With the budgeting cycle coming towards completion, the manager has to assess whether plans are practical and realistic with respect to the present financial circumstances and restraints. There are pressing cash needs based on seasonal demand. The loans and borrowing that are required must be accounted for at five different dates, and the financial standing should be predicted. This is a redrafted account of Hanson Industries (B) and (C).
Hanson Ski Products - Yearly Balance Sheets
Yearly and Projected
Using the information in the balance sheet for March 31, 1986 (Exhibit 2), and the fiscal year 1987 budgets (Exhibits 3 and 4), prepare a projected balance sheet for Hanson Ski Products for March 31, 1987. (To do this, you will need to estimate the size of the commercial bank loan—“Notes-bank”—on that date.) Does your balance sheet tell you whether or not the plans on which the budgets are based are feasible?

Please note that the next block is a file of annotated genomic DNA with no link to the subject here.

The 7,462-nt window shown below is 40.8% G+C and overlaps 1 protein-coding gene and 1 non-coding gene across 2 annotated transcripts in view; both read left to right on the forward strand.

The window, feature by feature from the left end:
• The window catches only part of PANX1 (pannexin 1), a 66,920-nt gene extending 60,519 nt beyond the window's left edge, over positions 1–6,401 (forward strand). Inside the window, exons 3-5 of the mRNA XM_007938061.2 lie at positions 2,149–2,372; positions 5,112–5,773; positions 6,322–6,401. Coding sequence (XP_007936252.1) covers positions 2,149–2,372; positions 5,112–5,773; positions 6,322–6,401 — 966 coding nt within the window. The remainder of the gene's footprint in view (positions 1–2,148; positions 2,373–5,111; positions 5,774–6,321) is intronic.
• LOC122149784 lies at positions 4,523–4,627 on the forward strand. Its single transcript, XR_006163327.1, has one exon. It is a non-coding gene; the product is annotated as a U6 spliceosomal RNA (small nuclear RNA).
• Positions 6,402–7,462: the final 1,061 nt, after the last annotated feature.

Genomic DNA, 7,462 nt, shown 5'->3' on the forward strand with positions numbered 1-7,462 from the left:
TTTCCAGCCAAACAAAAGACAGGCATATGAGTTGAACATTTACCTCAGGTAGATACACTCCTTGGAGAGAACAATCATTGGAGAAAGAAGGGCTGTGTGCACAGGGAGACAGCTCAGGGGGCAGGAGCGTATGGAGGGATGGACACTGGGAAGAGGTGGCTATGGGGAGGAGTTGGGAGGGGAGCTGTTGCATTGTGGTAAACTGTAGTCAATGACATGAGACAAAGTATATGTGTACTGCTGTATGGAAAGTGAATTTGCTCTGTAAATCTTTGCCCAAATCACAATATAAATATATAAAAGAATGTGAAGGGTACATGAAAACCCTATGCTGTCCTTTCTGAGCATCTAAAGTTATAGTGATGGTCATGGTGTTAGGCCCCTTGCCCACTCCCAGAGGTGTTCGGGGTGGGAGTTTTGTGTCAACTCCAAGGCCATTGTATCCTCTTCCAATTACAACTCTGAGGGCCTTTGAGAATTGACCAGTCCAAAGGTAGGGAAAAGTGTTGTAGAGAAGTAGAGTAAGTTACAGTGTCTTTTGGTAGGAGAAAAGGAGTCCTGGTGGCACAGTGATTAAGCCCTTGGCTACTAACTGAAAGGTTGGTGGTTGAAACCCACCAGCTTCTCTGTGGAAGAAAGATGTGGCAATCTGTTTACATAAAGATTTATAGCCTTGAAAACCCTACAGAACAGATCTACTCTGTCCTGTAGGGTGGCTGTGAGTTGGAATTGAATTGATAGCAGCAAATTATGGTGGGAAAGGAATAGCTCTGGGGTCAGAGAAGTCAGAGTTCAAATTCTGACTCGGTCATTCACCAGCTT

Project the size of the commercial bank loan at the end of each quarter of FY 1987. Can Hanson stay within the commercial banks’ line of credit of $4.2 million? Will the company have sufficient collateral?
Prepare quarterly balance sheets for Hanson Ski Products for June 30, 1986; September 30, 1986; and December 31, 1986. What do the four balance sheets you have prepared tell you about the financial structure and strength of Hanson Ski Products?
Denny Hanson was particularly concerned that the stockholder loans be paid off in November1986 when they were due, and he asked Dave Snyder, treasurer, to prepare a cash budget by months for the third quarter of FY 1987 (Exhibit 5). Do you see any problems in paying off the loans on time?What could Hanson do to be sure the loans can be paid?